Method 2--Forearm leaning with elevated leg. To get deeper and have more of an effect with same pressure, create an angle. Muscles will relax. Be careful--don't lean into hip bone. Lean at 45 degree angle to address the quadricept using body weight. Works well for woman, but not as much for a man.

Forearm leaning with crossed thighs. Sit between legs. Working on the left leg. Lift one leg, slide left leg under and push as far forward as you can. Left leg up with thigh supporting the hamstrings--foot under left calf. The leg rolls outward; this works on the inside of the quadriceps. Turn the leg in and block the foot with your leg (back of the knee), rotate the leg towards you, and now you are working on the outside of the hip area. Angle the forearm down. Small change but works on an entirely different area.

Another approach: Totally on the outside. Lean forward, reach over client thigh, forearm resting on my thigh (cannot slide away, pull in with the right hand against thigh, lean forward and create the sandwich effect. When working include the whole length of the thigh. Sink in softly. If you use muscles, pain will result. Roll the leg in and rock the foot. Creating the angle allows therapist to really go deep. Must understand, just because you use another body part, does not mean more strength or power--primarily to save hands. Other body parts can give you more power and also can save hands.

interesting technique with the knee: direct pressure, sideways, wiggling, circling, back and forth rocking all work. One more--left knee in the hip joint area. Angle the left angle--not 45 nor 90 but follow the natural shape of the area--follow the group. Move the knee in that direction. Right knee on the mat, left knee on the hip joint. Support yourself with hand. Very slowly put pressure and move knee forward. Roll over the area and then roll back. Substantial pressure needed. For large client, support with both hands over the body to get more pressure. Avoid touching the hip bone; stay on muscles--that is why you use the angle--not 90 or 45. Do this in different spots. Move in or move back, and continue the back and forth rolling motion. it is a very deep technique. You don't have the pinpoint pressure in one spot. A warming and relaxing move.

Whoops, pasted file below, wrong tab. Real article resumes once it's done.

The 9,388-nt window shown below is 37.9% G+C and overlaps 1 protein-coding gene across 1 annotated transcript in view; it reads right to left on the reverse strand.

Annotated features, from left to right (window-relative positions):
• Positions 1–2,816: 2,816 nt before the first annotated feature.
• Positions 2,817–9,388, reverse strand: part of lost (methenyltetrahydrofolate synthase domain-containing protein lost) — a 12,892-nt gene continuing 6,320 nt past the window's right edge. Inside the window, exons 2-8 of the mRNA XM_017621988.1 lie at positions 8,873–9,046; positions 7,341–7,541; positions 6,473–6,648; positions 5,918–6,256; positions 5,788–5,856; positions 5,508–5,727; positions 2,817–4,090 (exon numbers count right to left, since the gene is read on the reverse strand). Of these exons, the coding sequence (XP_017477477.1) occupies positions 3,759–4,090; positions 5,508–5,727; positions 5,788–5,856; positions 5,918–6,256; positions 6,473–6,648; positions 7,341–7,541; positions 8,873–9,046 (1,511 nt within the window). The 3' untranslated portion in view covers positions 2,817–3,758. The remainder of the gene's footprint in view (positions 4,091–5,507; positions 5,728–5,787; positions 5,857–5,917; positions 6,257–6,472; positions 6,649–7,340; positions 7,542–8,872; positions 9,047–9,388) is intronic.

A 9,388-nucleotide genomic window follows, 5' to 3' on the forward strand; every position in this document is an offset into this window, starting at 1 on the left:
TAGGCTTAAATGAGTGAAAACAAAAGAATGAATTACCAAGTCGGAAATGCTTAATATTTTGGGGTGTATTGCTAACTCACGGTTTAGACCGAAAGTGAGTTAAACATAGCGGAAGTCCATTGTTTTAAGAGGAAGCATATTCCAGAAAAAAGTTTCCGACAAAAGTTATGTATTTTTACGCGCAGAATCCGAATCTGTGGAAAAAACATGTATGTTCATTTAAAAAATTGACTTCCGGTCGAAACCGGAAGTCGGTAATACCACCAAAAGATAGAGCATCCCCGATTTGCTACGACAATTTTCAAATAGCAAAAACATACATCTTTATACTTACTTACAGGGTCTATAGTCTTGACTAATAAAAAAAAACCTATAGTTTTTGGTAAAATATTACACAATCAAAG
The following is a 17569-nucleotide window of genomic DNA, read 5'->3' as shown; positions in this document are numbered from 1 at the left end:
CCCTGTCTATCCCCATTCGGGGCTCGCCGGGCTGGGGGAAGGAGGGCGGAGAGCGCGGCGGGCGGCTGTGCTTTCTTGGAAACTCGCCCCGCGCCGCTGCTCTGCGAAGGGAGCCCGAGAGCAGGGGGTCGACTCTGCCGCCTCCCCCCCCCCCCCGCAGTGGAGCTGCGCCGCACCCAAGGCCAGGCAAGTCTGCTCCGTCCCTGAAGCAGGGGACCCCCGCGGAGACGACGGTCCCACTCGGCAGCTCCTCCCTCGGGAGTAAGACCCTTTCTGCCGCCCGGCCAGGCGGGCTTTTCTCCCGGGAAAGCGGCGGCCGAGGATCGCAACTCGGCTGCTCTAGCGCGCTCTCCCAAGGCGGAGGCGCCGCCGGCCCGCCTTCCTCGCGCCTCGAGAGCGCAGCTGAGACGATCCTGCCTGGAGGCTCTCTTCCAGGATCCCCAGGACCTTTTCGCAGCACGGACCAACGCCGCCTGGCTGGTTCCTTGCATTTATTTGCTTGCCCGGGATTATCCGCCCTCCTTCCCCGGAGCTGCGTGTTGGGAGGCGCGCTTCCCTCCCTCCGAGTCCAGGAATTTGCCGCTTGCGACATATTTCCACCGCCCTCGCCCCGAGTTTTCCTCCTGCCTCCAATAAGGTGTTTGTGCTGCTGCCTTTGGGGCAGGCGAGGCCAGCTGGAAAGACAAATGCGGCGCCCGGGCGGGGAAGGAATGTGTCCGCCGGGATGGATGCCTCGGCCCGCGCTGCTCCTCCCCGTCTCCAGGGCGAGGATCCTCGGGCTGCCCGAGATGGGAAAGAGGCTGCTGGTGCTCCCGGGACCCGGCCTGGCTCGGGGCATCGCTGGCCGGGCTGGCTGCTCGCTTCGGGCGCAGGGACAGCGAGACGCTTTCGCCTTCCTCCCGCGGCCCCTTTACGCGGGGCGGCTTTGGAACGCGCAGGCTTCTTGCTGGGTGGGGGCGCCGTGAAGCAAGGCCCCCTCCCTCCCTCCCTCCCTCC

Also consider the mindset. Western--moving anatomy, bones, muscles, tissue, tendons, etc. Eastern--moving energy. Energy lines run throughout the body, and when the energy gets blocked it gets stuck, there. The result is that the blocked energy keeps muscles do not function properly. We are not only moving anatomy but also energy. Should feel in the mind that the whole area softens, and the feeling of relaxing and moving the energy. Energy is centered behind the navel. Move the energy, allow it to flow, unobstructed. Not a physical change but rather a feeling. Open the flow of energy through the body. Two energy fields connect, not just two portions of anatomy.